In an article I co-authored with Stuart Kauffman, “Is the brain-mind quantum? A theoretical proposal with supporting evidence, we proposed a new way to understand the mind-brain relationship and then discussed the implications of it.” The idea was based on a 1958 suggestion by Werner Heisenberg, one of the founders of quantum mechanics. It concerns the difference between possible and actual states of being. The former is a core concept within quantum mechanics, and the latter involves the world of everyday experience.
Heisenberg proposed that a quantum superposition, represented mathematically by the quantum wavefunction, describes “potentia, ghost-like, between an idea and a reality.” We generally do not experience reality as “ghost-like,” but that is nevertheless the nature of naked reality (in this case, meaning before it is observed) as described by quantum theory. We might be inclined to dismiss the implications of such a strange reality because it is so radically different from the way we experience everyday reality. And yet, quantum theory is the most accurate physical theory developed so far, and every experiment conducted to test it, regardless of how bizarre the prediction, has been confirmed. So we may not like it, but we do seem to reside in a ghost-like reality, at least when we’re not looking.
Now, consider that the very concept of a quantum superposition, often illustrated by Schrodinger’s famous thought experiment as a cat that is simultaneously dead and alive, is a logical impossibility in the actual, everyday world. That is, a superposed cat violates a logical assumption about the way the actual world works: a cat cannot be both alive and dead at the same time. This constraint is known as Aristotle’s “law of the excluded middle.” In the real world, a statement can be true or false, but it cannot be both true and false at the same time.
By contrast, after observing a quantum system, it does obey the law of the excluded middle. That is, when we observe Schrodinger’s cat, it can only be dead or alive. The act of observing somehow “causes” a transition to occur from a superposition of possible states to one specific state. From a quantum perspective, then, an unobserved photon, as an example, can be anywhere. But an observed photon can only be here or there. Aristotle would be pleased.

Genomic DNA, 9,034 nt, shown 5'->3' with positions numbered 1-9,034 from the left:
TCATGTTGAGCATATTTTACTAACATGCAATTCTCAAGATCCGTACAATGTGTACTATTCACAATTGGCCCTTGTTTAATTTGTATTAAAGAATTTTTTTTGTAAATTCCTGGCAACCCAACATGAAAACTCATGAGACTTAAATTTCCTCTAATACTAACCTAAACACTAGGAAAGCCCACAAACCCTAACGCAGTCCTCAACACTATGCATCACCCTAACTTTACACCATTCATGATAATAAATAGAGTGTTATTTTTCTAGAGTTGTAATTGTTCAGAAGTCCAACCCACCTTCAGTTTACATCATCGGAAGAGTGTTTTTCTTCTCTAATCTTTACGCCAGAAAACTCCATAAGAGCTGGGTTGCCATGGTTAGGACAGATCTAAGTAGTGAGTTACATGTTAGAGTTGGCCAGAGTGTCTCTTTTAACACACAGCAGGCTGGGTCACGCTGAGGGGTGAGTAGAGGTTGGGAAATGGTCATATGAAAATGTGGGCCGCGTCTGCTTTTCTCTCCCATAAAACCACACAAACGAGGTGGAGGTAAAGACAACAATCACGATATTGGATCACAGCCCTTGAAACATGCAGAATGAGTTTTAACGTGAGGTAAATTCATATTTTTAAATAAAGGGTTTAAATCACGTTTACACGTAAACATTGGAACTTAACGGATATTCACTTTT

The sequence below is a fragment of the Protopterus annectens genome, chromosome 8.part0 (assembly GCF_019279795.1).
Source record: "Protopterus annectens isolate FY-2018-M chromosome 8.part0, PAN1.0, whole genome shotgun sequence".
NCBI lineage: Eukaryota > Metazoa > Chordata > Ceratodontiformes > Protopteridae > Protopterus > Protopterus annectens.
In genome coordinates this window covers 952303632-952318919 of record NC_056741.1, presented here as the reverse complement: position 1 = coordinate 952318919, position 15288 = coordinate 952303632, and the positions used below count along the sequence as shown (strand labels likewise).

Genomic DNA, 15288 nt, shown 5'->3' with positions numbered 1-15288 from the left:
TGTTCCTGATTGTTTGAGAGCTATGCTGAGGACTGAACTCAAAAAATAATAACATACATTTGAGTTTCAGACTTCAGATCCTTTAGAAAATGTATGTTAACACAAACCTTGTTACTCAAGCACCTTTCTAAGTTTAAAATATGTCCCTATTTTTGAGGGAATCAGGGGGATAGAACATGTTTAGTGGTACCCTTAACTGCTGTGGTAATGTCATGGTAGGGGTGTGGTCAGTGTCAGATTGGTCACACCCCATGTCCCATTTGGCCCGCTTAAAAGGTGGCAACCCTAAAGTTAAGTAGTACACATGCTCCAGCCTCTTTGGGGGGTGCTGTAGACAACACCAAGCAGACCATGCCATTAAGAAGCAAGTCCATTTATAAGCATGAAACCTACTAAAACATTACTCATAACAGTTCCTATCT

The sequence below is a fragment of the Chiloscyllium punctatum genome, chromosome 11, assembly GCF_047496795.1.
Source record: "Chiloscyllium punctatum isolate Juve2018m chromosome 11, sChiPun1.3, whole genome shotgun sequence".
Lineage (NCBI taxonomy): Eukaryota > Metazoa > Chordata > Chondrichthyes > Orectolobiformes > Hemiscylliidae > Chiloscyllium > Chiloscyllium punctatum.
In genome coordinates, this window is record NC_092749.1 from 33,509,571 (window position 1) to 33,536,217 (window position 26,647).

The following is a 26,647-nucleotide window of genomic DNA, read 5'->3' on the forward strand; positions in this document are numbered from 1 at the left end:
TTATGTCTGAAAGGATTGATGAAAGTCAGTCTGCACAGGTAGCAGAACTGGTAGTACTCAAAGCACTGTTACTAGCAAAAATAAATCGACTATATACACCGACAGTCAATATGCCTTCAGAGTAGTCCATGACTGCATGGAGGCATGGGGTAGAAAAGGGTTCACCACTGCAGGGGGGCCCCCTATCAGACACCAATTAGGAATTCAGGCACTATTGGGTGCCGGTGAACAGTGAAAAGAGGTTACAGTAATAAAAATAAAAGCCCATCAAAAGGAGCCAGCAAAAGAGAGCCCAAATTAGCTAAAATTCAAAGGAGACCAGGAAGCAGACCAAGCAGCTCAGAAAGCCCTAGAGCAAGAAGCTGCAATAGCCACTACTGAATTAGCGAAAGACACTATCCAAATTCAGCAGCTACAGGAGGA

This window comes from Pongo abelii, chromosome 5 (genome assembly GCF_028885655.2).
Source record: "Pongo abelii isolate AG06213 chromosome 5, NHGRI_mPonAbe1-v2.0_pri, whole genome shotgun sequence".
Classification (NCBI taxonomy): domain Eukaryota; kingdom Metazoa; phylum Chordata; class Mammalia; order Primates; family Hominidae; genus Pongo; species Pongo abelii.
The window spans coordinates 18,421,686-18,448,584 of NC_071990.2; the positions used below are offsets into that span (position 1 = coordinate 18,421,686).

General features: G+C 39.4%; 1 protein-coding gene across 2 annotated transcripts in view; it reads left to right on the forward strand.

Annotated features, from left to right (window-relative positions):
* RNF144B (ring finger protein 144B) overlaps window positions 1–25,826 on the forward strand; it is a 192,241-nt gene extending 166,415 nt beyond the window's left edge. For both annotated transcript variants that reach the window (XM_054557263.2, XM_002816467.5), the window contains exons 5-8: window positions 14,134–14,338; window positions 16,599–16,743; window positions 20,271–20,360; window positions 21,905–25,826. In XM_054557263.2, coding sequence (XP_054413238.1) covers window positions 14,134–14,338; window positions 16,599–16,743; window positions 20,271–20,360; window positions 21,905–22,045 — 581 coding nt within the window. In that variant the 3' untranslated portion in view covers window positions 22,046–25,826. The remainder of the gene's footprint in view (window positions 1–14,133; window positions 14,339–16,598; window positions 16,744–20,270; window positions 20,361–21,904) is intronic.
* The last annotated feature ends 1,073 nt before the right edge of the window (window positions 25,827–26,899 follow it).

Based on this line of thought, we proposed that the world consists of both ontologically real “possibles” that do not obey the law of the excluded middle and ontologically real “actuals” that do obey the law of the excluded middle. In addition, and this is a critical point, the observer – mind – converts “possibles” into “actuals.”
It turns out that this idea solves outstanding mysteries of quantum mechanics: spatial non-locality, which-way information, why measurement of one of N entangled variables instantaneously alters the amplitudes of the remaining N -1 variables, and why there are “no facts of the matter” between measurements (see references 2, 3, and 4 for details). It also raises the possibility that some aspects of the mind are non-local in the quantum sense and that the mind plays an active role in the physical world.
In particular, if this idea is correct, then one could predict that two types of nonlocal experiences ought to be reported: 1) The mind ought to be able to extend beyond the mind-brain system, and the act of observing a distant physical system would, to some degree, directly influence the characteristics of that system; and 2) The mind would occasionally interact with other minds, where minds perceive hidden or distant objects or events, and where minds directly influence aspects of the physical world. These effects, of course, include the whole range of reported psi experiences, of which there is substantial anecdotal evidence as well as scientific evidence.
Kauffman S, Radin D. 2021. Is the brain-mind quantum? A theoretical proposal with supporting evidence. https://psyarxiv.com/qejzr/
Kastner R, Kauffman S, Epperson M. 2017 Taking Heisenberg’s Potentia Seriously. International Journal of Quantum Foundations. 4(2): 158.
Kauffman S. 2020. A New View of Reality: Mind and Actualization of Quantum Potentia. Journal of Cognitive Science. 21(3): 475
Kauffman SA, Roli A. 2021. What Is Consciousness? Artificial Intelligence, Real Intelligence, Quantum Mind, and Qualia. ArXiv210615515 Phys.
Stuart Kauffman MD is a prominent complex systems theorist, author of numerous books on complex systems and theoretical biology, and former professor at the University of Chicago, University of Pennsylvania, and University of Calgary.
About the Author
Dean Radin, PhD, is Chief Scientist at the Institute of Noetic Sciences and Associated Distinguished Professor at the California Institute of Integral Studies. Before joining the research staff at IONS in 2001, he held appointments at AT&T Bell Labs, Princeton University, University of Edinburgh, and SRI International. Dr. Radin is author or coauthor of hundreds of technical articles, some 125 peer-reviewed journal articles, four dozen book chapters, and four best-selling, popular books. He has given over 600 invited presentations and interviews for government, military, business, scientific, and other groups around the world.